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Finding Aid to The Albert Einstein Archives


Albert Einstein Archives
The Library Authority
The Hebrew University of Jerusalem

Jerusalem 91904, Israel.
Tel.: +972-2-6585781
FAX: +972-2-6586910
email: aearequests@savion.huji.ac.il

Originally published in 2003. Updated in 2012.


XML file created by SPI Technologies Ltd, UK in March 2002 on the basis of “The Guide to the Albert Einstein Archives, created 2002 by Ze’ev Rosenkranz.

Finding aid written in English.

Description of the Collection
Title of the Collection

The Albert Einstein Archives

Dates of the Collection

1712, 1859-60, 1869, 1871, 1878-1887, 1891-present (bulk 1901-1955)

Location of the Collection

Edmond J.Safra Campus, Giva’at Ram
The Hebrew University of Jerusalem
Jerusalem, Israel

Extent and medium of the Collection

c. 80,000 items (54 meters)

Name of creator

Einstein, Albert (1879-1955)

Short Description of the Collection

This collection contains the personal papers of Albert Einstein (1879-1955) and supplementary material collected at the Albert Einstein Archives. The material documents the life and career of Albert Einstein. The collection includes the manuscripts of Einstein’s scientific and non-scientific writings, his correspondence with scientific colleagues and non-scientific contemporaries, his general correspondence as well as his personal documents and family correspondence. The collection also includes non-textual materials such as photographs, sound recordings and film footage.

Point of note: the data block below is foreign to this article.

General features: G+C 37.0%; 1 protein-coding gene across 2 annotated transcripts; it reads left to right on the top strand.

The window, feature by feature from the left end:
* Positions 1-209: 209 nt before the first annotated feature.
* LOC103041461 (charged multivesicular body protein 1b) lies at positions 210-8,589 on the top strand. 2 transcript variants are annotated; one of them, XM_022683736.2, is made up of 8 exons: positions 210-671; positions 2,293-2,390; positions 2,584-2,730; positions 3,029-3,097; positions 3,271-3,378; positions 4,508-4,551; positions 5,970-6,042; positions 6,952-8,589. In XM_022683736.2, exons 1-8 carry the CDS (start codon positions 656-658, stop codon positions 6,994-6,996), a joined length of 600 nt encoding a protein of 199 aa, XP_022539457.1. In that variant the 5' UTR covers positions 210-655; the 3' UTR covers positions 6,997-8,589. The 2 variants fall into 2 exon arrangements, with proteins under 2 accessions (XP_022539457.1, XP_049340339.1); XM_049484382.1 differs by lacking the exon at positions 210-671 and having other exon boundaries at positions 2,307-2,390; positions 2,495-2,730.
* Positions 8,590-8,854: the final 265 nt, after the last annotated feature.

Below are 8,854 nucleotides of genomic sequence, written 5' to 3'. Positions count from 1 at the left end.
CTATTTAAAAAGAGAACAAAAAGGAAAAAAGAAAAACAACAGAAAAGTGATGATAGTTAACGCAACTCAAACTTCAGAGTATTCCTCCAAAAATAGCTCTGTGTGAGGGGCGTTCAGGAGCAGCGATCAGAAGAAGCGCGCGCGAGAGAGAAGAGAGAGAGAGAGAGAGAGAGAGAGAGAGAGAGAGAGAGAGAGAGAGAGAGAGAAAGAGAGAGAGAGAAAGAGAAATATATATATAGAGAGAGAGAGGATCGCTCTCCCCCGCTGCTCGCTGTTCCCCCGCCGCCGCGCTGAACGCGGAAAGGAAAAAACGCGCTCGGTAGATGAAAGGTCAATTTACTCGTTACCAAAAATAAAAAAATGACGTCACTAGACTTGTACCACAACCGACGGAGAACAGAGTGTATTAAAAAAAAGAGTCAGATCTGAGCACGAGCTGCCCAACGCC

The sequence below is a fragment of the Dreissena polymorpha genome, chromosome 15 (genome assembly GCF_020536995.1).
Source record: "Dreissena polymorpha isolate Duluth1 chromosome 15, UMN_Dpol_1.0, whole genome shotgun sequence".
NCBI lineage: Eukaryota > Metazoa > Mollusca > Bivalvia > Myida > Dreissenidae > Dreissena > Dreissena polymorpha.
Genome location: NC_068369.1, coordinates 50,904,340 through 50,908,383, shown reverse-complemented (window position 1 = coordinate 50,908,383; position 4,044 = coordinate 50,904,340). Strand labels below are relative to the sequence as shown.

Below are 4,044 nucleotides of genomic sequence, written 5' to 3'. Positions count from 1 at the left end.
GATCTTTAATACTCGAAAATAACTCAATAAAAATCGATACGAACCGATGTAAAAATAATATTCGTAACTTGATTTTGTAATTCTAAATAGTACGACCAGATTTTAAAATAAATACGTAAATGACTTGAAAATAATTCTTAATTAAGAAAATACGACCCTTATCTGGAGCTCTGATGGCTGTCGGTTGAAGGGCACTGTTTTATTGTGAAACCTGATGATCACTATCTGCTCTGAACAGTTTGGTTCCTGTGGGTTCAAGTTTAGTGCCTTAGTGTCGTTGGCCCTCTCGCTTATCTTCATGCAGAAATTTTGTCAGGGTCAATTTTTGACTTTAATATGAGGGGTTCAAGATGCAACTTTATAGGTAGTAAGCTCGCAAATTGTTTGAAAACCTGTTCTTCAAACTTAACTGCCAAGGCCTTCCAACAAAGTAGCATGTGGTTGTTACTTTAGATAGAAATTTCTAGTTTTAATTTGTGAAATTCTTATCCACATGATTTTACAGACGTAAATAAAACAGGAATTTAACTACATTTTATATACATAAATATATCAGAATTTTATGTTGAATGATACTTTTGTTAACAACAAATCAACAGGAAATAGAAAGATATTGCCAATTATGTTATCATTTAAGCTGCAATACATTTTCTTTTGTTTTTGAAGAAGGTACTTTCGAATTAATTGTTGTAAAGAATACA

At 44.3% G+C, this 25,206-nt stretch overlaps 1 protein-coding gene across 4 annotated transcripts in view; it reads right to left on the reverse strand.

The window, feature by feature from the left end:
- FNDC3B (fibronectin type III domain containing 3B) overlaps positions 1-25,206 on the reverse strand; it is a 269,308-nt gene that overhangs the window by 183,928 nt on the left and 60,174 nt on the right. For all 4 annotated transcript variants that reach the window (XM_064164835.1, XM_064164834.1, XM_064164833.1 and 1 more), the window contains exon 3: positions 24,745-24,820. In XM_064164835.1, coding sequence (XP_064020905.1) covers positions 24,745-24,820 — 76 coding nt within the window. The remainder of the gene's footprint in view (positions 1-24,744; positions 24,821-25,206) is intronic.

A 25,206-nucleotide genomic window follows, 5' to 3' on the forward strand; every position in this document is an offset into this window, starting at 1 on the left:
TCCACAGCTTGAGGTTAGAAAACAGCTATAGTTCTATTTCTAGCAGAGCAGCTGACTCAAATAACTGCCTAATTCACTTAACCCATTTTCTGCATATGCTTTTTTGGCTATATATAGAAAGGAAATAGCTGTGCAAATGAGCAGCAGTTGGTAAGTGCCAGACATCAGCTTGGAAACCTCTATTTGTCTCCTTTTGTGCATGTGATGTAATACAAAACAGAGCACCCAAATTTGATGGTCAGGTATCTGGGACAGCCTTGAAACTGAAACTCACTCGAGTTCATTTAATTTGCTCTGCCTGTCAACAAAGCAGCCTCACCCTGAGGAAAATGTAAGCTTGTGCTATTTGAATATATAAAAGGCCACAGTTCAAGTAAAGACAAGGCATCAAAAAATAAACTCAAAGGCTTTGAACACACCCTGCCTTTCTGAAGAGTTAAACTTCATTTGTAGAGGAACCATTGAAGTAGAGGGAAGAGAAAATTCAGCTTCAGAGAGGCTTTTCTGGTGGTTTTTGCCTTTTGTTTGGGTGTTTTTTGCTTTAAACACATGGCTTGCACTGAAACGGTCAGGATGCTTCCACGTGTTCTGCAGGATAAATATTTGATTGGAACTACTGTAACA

Language/scripts of the Material

Material chiefly in German and English; some material in French, Italian, Russian, Yiddish, Hebrew, and other languages. Small amount of the material in German is in Gothic script.

Einstein's Biographical Timeline

The Early Years
1879 Born March 14 at 11:30 AM in Ulm, Germany
1880 Einstein family moves to Munich
1885-1888 Pupil at Catholic elementary school in Munich
Private lessons in Judaism at home
1888-94 Pupil at Luitpold-Gymnasium, Munich
Religious instruction at school (until 1892)
1894 Parents move to Milan
Six months later, Einstein leaves Gymnasium without completing his schooling and joins his family in Pavia, Italy
The Swiss Years
1895-96 Pupil at cantonal school in Aarau, Switzerland
1896 Renounces his German citizenship
1896-1900 Student at the Polytechnic (later the Federal Institute of Technology), Zurich
1901 Acquires Swiss citizenship
Completes his first scientific paper
1901-02 Temporary teaching position at school in Schaffhausen, Switzerland
1902 Daughter Lieserl born to Mileva Marić in Novi Sad, Hungary
Appointed as technical expert third class at the Swiss Patent Office in Bern
1903 Marriage to Mileva Marić in Bern
Founds "Akademie Olympia" with Conrad Habicht and Maurice Solovine
Daughter Lieserl probably put up for adoption
1904 Son Hans Albert born in Bern
1905 The annus mirabilis : completes papers on light quanta, Brownian motion, and special theory of relativity
Receives Ph.D. from Zurich University
1906 Promoted to technical expert second class at the Swiss Patent Office
1907 Discovers the principle of equivalence
1908 Appointed lecturer at Bern University
1909 Resigns from Patent Office
Appointed Associate Professor of theoretical physics at Zurich University
1910 Second son Eduard born in Bern
1911 Predicts bending of light
1911-12 Professor of theoretical physics at German University of Prague
1912-14 Professor of theoretical physics at the Federal Institute of Technology, Zurich
The Berlin Years
1914 Appointed Professor at University of Berlin (without teaching obligations) and Member of Prussian Academy of Sciences
Separates from his wife, Mileva Marić - she returns to Zurich with the two sons
Signs anti-war "Manifesto to Europeans"
1915 Joins pacifist "New Fatherland League"
Completes logical structure of the general theory of relativity
1916 Publication of the general theory of relativity
1917 Writes first paper on cosmology
Appointed Director of Kaiser Wilhelm Institute for Physics in Berlin
1917-1920 Suffers from a liver ailment, a stomach ulcer, jaundice and general weakness - his cousin Elsa